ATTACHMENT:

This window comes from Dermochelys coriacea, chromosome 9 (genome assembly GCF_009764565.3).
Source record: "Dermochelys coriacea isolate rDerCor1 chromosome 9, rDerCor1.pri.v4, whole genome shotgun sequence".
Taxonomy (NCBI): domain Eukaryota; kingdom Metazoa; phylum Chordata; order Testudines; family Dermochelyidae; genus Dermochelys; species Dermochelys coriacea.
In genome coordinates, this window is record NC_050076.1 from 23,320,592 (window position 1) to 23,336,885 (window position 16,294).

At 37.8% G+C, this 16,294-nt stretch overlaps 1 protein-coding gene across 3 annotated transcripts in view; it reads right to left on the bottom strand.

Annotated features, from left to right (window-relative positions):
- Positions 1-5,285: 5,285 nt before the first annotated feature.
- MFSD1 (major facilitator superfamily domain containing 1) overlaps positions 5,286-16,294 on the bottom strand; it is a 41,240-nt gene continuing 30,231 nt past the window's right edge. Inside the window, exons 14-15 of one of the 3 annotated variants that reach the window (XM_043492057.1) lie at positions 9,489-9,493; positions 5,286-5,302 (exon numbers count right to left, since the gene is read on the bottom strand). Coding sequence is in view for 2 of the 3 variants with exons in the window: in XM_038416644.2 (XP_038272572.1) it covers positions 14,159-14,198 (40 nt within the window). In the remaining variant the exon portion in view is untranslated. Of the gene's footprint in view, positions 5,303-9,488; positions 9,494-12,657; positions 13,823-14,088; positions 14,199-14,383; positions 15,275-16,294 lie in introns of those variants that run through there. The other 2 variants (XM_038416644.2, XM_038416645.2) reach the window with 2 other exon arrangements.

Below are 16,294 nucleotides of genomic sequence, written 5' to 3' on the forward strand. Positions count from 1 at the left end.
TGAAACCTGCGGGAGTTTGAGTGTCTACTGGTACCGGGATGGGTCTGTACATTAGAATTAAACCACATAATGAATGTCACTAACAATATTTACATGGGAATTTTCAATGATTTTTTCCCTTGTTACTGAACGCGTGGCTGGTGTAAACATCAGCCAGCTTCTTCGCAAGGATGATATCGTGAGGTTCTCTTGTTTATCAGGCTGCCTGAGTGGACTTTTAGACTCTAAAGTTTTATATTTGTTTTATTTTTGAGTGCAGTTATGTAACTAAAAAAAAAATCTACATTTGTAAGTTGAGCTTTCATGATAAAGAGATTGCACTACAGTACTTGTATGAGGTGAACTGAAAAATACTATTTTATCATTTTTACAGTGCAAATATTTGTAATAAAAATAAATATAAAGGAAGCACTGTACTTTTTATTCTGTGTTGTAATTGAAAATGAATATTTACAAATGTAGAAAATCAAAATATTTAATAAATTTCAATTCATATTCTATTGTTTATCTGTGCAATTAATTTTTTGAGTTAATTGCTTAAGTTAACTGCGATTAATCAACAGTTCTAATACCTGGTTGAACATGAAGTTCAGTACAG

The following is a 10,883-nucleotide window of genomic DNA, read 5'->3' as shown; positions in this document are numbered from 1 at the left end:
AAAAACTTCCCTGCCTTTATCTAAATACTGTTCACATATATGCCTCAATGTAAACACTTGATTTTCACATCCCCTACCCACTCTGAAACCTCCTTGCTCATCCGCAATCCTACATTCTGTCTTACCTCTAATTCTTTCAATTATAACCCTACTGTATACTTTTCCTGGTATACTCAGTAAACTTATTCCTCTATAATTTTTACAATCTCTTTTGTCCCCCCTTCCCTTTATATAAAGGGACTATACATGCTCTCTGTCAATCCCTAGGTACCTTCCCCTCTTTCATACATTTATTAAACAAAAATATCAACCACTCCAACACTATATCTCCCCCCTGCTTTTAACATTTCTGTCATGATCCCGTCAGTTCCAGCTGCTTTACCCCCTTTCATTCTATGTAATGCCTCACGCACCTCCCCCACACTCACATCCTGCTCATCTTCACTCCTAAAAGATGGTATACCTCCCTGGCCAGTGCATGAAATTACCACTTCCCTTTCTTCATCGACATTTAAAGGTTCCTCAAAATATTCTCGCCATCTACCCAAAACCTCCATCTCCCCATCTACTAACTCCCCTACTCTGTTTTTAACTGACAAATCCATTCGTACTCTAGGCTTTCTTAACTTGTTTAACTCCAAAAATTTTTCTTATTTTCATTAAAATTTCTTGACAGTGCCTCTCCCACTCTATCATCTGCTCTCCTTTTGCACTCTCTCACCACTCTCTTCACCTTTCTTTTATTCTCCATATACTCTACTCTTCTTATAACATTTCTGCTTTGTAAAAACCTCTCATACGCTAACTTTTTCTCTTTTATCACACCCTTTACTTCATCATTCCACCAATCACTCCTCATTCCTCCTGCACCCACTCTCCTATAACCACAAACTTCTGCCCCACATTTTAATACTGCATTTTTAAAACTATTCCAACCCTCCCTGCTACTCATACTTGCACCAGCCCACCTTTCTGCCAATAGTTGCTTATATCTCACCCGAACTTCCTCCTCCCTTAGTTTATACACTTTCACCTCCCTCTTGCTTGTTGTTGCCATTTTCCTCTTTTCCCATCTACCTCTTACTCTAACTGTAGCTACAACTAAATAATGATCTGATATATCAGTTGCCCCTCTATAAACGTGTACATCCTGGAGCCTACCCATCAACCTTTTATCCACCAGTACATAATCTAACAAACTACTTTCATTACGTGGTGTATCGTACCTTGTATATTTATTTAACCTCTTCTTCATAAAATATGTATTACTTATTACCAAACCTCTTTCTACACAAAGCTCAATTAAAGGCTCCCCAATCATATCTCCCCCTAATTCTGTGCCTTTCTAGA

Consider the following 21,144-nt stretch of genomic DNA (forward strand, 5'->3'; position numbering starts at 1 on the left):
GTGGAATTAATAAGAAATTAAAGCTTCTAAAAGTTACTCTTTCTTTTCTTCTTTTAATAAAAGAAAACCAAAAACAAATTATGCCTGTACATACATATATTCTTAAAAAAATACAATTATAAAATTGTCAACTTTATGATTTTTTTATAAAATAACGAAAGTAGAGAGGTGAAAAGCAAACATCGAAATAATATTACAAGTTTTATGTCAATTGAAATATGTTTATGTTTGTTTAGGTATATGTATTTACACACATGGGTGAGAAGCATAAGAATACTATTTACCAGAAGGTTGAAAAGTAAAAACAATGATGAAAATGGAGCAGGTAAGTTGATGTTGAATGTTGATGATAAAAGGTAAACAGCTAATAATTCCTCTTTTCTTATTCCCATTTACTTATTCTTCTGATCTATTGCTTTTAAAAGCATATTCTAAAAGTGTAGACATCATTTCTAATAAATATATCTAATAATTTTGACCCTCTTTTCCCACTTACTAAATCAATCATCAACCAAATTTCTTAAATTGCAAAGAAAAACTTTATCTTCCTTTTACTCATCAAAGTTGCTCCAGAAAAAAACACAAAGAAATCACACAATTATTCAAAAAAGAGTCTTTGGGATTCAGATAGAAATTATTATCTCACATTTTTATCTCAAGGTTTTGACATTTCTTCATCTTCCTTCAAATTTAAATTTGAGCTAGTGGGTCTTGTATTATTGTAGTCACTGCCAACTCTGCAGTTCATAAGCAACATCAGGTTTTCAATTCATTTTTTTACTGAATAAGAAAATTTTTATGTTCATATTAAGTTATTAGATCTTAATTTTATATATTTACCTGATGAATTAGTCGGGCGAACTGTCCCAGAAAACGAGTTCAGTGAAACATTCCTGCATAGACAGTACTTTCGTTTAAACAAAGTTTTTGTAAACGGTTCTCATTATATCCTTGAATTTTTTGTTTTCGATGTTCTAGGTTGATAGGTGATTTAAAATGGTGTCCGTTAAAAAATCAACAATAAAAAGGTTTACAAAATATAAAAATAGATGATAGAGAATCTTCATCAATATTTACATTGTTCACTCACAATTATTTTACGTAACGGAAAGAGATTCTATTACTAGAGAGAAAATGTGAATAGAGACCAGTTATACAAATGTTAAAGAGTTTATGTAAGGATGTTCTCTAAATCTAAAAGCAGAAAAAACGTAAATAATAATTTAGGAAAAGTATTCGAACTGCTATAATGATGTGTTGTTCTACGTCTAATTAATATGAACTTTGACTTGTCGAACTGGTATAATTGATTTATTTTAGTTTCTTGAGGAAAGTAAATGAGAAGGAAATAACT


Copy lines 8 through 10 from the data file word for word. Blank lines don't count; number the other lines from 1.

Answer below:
- MFSD1 (major facilitator superfamily domain containing 1) overlaps positions 5,286-16,294 on the bottom strand; it is a 41,240-nt gene continuing 30,231 nt past the window's right edge. Inside the window, exons 14-15 of one of the 3 annotated variants that reach the window (XM_043492057.1) lie at positions 9,489-9,493; positions 5,286-5,302 (exon numbers count right to left, since the gene is read on the bottom strand). Coding sequence is in view for 2 of the 3 variants with exons in the window: in XM_038416644.2 (XP_038272572.1) it covers positions 14,159-14,198 (40 nt within the window). In the remaining variant the exon portion in view is untranslated. Of the gene's footprint in view, positions 5,303-9,488; positions 9,494-12,657; positions 13,823-14,088; positions 14,199-14,383; positions 15,275-16,294 lie in introns of those variants that run through there. The other 2 variants (XM_038416644.2, XM_038416645.2) reach the window with 2 other exon arrangements.

Below are 16,294 nucleotides of genomic sequence, written 5' to 3' on the forward strand. Positions count from 1 at the left end.
TGAAACCTGCGGGAGTTTGAGTGTCTACTGGTACCGGGATGGGTCTGTACATTAGAATTAAACCACATAATGAATGTCACTAACAATATTTACATGGGAATTTTCAATGATTTTTTCCCTTGTTACTGAACGCGTGGCTGGTGTAAACATCAGCCAGCTTCTTCGCAAGGATGATATCGTGAGGTTCTCTTGTTTATCAGGCTGCCTGAGTGGACTTTTAGACTCTAAAGTTTTATATTTGTTTTATTTTTGAGTGCAGTTATGTAACTAAAAAAAAAATCTACATTTGTAAGTTGAGCTTTCATGATAAAGAGATTGCACTACAGTACTTGTATGAGGTGAACTGAAAAATACTATTTTATCATTTTTACAGTGCAAATATTTGTAATAAAAATAAATATAAAGGAAGCACTGTACTTTTTATTCTGTGTTGTAATTGAAAATGAATATTTACAAATGTAGAAAATCAAAATATTTAATAAATTTCAATTCATATTCTATTGTTTATCTGTGCAATTAATTTTTTGAGTTAATTGCTTAAGTTAACTGCGATTAATCAACAGTTCTAATACCTGGTTGAACATGAAGTTCAGTACAG